Of the letters to the seven churches in Revelation, this is the shortest. It consists of four verses only; 128 words in all. Not really much of a letter to a Church.
Yet, what can you say to a church full of people who are facing death, imprisonment, extreme tribulation and deeper poverty! It really is a case of, “well, chin up, lads”.
That is about all one can say!
And unto the angel of the church in Smyrna write; These things saith the first and the last, which was dead, and is alive; I know thy works, and tribulation, and poverty, (but thou art rich) and I know the blasphemy of them which say they are Jews, and are not, but are the synagogue of Satan. Fear none of those things which thou shalt suffer: behold, the devil shall cast some of you into prison, that ye may be tried; and ye shall have tribulation ten days: be thou faithful unto death, and I will give thee a crown of life. He that hath an ear, let him hear what the Spirit saith unto the churches; He that overcometh shall not be hurt of the second death.
There is a fragrance that emanates from true love, about which is so elegantly written in the Song of Songs. We have all sensed it. It is more than a fragrance that one smells — like a flower in bloom; this fragrance is experienced. We feel it in all our senses; as when one walks into a room and the entire room has a delicate bouquet that is pleasing to all who enter and brings the senses to life, and has us wondering, “what is that fragrance?”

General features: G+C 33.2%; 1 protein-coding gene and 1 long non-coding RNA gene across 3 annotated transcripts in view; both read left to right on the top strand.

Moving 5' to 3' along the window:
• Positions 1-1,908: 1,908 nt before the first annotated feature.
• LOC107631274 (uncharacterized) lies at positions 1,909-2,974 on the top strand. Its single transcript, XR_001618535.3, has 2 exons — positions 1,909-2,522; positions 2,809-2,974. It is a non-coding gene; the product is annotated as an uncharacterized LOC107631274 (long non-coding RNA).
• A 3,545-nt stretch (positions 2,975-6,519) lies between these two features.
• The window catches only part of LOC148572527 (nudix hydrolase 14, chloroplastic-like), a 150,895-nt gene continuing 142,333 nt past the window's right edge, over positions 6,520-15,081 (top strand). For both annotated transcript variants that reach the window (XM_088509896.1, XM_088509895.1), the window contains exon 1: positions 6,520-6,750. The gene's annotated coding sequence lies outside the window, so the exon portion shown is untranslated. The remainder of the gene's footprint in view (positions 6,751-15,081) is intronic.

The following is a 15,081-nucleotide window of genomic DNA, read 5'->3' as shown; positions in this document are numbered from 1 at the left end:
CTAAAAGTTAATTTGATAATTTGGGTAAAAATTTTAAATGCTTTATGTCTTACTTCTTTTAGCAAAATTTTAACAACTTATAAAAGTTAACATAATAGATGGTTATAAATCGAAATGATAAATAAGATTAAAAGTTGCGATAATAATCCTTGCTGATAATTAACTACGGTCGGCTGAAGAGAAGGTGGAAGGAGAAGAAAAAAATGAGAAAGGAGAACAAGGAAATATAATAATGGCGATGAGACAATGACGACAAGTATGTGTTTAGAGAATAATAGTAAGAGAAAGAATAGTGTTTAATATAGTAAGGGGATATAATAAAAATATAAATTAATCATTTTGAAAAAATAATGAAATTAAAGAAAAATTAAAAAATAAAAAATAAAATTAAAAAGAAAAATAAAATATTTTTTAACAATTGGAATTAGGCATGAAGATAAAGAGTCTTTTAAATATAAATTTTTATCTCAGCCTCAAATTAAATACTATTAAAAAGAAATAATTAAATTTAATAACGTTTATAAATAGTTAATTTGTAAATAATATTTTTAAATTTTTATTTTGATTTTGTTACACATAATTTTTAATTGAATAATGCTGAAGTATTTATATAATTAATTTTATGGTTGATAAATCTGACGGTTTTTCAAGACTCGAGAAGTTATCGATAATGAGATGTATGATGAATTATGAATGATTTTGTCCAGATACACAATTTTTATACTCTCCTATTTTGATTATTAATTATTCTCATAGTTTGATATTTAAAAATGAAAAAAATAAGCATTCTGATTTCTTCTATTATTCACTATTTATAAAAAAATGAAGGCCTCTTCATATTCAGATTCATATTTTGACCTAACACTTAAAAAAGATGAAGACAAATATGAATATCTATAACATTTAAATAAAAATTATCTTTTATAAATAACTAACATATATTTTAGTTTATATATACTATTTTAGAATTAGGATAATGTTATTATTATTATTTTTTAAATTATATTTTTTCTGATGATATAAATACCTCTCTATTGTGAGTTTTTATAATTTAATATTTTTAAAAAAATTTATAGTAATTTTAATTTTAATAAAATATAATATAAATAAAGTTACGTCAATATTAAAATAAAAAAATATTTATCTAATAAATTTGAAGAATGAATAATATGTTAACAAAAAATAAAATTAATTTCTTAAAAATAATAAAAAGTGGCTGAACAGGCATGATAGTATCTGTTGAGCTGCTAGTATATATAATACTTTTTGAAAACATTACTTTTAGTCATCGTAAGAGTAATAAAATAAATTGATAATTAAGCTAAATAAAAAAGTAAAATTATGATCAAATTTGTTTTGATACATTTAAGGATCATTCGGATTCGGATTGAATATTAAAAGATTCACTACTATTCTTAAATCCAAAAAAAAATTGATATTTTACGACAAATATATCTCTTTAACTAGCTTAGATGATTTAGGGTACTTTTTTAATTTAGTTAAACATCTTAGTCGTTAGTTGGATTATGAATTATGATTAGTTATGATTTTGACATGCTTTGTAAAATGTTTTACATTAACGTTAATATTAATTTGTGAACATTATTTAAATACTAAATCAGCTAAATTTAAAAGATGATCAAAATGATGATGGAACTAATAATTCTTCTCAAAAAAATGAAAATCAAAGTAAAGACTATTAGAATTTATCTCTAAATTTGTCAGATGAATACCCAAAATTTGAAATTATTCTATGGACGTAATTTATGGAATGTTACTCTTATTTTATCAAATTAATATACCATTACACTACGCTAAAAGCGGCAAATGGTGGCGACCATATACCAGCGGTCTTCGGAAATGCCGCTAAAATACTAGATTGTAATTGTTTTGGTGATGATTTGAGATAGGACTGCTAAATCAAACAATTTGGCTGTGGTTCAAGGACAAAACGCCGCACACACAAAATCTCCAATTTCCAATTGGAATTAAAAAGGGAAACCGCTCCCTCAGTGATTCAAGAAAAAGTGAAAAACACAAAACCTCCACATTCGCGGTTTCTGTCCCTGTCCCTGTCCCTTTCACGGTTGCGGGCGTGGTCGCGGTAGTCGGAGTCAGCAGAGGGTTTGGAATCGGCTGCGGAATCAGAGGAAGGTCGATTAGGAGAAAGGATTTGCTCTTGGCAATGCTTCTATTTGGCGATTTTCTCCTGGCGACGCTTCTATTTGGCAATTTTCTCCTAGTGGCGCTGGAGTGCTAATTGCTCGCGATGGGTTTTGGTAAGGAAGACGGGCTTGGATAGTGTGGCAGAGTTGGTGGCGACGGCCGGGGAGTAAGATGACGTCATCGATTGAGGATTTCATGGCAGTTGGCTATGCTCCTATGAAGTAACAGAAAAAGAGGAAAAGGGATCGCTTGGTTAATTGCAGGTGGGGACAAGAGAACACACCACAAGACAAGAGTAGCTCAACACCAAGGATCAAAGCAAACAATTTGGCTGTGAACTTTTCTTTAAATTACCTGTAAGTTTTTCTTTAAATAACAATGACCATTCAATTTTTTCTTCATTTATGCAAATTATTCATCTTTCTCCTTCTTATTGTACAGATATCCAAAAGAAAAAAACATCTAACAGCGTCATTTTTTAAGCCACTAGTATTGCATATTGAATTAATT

I believe such a fragrance arose from this church at Smyrna, into the senses of the living God, and into the lives of those around them.
Similar to the Prayer of Jabez, in 1 Chron 4:9-10, where very little is written but much is understood, so these four verses speak volumes to us about the private and public lives of the congregants of this church, and their love for their Saviour.
As we read the passages, we can close our eyes and imagine being amongst them, and being mesmerised by the fragrance pouring out of them, yearning, “how do I get that?”
We could imagine ourselves weeping with them in deep prayer for others; helping the poor and needy, even though we ourselves are destitute; praying for the persecutors of our very own families; and crying, “How long, O Lord, How long?” as we see yet another sent to prison or beaten senseless, or martyred.